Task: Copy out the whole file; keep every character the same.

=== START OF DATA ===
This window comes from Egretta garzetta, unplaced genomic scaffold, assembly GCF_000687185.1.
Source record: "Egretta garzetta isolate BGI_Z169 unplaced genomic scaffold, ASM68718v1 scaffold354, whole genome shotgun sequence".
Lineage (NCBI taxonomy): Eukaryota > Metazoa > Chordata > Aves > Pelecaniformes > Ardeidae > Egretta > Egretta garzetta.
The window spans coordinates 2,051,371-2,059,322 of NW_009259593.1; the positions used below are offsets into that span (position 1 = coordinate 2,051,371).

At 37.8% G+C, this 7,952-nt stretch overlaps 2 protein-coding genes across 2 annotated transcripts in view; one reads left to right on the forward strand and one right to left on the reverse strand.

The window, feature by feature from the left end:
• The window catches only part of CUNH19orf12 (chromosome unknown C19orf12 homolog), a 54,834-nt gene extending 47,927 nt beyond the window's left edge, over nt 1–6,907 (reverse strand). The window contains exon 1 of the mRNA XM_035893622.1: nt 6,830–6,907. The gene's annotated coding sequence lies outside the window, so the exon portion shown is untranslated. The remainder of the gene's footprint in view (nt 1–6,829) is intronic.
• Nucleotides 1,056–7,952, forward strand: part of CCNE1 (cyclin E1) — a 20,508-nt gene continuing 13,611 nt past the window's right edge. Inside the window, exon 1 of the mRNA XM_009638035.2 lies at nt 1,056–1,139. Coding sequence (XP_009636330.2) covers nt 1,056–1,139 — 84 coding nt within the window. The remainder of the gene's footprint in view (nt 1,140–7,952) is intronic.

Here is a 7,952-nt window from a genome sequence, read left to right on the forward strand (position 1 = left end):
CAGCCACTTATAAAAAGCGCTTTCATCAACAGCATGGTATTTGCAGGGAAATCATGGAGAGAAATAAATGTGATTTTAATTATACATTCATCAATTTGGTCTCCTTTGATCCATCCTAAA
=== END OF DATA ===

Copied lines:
This window comes from Egretta garzetta, unplaced genomic scaffold, assembly GCF_000687185.1.
Source record: "Egretta garzetta isolate BGI_Z169 unplaced genomic scaffold, ASM68718v1 scaffold354, whole genome shotgun sequence".
Lineage (NCBI taxonomy): Eukaryota > Metazoa > Chordata > Aves > Pelecaniformes > Ardeidae > Egretta > Egretta garzetta.
The window spans coordinates 2,051,371-2,059,322 of NW_009259593.1; the positions used below are offsets into that span (position 1 = coordinate 2,051,371).

At 37.8% G+C, this 7,952-nt stretch overlaps 2 protein-coding genes across 2 annotated transcripts in view; one reads left to right on the forward strand and one right to left on the reverse strand.

The window, feature by feature from the left end:
• The window catches only part of CUNH19orf12 (chromosome unknown C19orf12 homolog), a 54,834-nt gene extending 47,927 nt beyond the window's left edge, over nt 1–6,907 (reverse strand). The window contains exon 1 of the mRNA XM_035893622.1: nt 6,830–6,907. The gene's annotated coding sequence lies outside the window, so the exon portion shown is untranslated. The remainder of the gene's footprint in view (nt 1–6,829) is intronic.
• Nucleotides 1,056–7,952, forward strand: part of CCNE1 (cyclin E1) — a 20,508-nt gene continuing 13,611 nt past the window's right edge. Inside the window, exon 1 of the mRNA XM_009638035.2 lies at nt 1,056–1,139. Coding sequence (XP_009636330.2) covers nt 1,056–1,139 — 84 coding nt within the window. The remainder of the gene's footprint in view (nt 1,140–7,952) is intronic.

Here is a 7,952-nt window from a genome sequence, read left to right on the forward strand (position 1 = left end):
CAGCCACTTATAAAAAGCGCTTTCATCAACAGCATGGTATTTGCAGGGAAATCATGGAGAGAAATAAATGTGATTTTAATTATACATTCATCAATTTGGTCTCCTTTGATCCATCCTAAA